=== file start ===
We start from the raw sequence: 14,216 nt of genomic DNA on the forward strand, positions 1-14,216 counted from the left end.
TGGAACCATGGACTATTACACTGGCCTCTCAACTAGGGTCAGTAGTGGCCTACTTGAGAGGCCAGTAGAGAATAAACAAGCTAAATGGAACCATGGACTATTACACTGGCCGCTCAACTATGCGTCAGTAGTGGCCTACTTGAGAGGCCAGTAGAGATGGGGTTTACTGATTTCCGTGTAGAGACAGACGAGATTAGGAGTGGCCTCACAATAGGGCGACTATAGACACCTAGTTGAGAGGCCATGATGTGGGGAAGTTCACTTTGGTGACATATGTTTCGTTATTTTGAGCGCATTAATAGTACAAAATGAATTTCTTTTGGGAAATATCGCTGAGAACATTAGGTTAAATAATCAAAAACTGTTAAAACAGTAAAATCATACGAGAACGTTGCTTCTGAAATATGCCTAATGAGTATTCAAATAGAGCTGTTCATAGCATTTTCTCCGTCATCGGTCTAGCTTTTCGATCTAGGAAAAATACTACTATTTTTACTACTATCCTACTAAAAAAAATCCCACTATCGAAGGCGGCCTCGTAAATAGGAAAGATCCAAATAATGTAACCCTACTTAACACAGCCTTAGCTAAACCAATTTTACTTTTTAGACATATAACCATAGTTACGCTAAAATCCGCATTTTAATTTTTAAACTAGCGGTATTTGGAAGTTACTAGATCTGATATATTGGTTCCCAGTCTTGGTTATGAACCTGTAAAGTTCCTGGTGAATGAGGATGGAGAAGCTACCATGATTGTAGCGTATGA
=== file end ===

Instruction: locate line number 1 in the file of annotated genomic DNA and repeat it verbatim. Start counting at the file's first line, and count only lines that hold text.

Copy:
We start from the raw sequence: 14,216 nt of genomic DNA on the forward strand, positions 1-14,216 counted from the left end.